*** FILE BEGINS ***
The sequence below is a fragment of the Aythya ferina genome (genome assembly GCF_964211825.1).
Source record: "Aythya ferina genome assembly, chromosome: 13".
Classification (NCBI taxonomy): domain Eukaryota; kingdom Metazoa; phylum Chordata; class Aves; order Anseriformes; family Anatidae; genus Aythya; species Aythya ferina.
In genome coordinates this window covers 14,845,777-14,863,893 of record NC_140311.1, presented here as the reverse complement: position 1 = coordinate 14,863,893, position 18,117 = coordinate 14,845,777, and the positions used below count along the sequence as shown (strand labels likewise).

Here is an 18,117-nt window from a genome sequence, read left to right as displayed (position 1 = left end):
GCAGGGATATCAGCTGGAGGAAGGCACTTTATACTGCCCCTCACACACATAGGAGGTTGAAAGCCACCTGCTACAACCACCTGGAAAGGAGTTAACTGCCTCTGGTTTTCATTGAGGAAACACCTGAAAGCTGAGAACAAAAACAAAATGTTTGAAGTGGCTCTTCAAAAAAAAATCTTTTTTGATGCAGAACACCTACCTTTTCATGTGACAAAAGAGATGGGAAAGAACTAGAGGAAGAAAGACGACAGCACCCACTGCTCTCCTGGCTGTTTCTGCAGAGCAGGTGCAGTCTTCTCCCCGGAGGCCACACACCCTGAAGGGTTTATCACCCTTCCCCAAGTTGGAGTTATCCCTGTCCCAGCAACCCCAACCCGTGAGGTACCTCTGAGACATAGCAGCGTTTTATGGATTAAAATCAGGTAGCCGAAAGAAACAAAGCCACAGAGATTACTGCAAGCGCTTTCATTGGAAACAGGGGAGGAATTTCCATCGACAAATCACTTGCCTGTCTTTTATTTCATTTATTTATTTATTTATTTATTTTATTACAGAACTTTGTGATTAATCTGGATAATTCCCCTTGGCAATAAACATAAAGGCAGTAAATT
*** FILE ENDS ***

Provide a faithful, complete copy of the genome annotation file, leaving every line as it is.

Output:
The sequence below is a fragment of the Aythya ferina genome (genome assembly GCF_964211825.1).
Source record: "Aythya ferina genome assembly, chromosome: 13".
Classification (NCBI taxonomy): domain Eukaryota; kingdom Metazoa; phylum Chordata; class Aves; order Anseriformes; family Anatidae; genus Aythya; species Aythya ferina.
In genome coordinates this window covers 14,845,777-14,863,893 of record NC_140311.1, presented here as the reverse complement: position 1 = coordinate 14,863,893, position 18,117 = coordinate 14,845,777, and the positions used below count along the sequence as shown (strand labels likewise).

Here is an 18,117-nt window from a genome sequence, read left to right as displayed (position 1 = left end):
GCAGGGATATCAGCTGGAGGAAGGCACTTTATACTGCCCCTCACACACATAGGAGGTTGAAAGCCACCTGCTACAACCACCTGGAAAGGAGTTAACTGCCTCTGGTTTTCATTGAGGAAACACCTGAAAGCTGAGAACAAAAACAAAATGTTTGAAGTGGCTCTTCAAAAAAAAATCTTTTTTGATGCAGAACACCTACCTTTTCATGTGACAAAAGAGATGGGAAAGAACTAGAGGAAGAAAGACGACAGCACCCACTGCTCTCCTGGCTGTTTCTGCAGAGCAGGTGCAGTCTTCTCCCCGGAGGCCACACACCCTGAAGGGTTTATCACCCTTCCCCAAGTTGGAGTTATCCCTGTCCCAGCAACCCCAACCCGTGAGGTACCTCTGAGACATAGCAGCGTTTTATGGATTAAAATCAGGTAGCCGAAAGAAACAAAGCCACAGAGATTACTGCAAGCGCTTTCATTGGAAACAGGGGAGGAATTTCCATCGACAAATCACTTGCCTGTCTTTTATTTCATTTATTTATTTATTTATTTATTTTATTACAGAACTTTGTGATTAATCTGGATAATTCCCCTTGGCAATAAACATAAAGGCAGTAAATT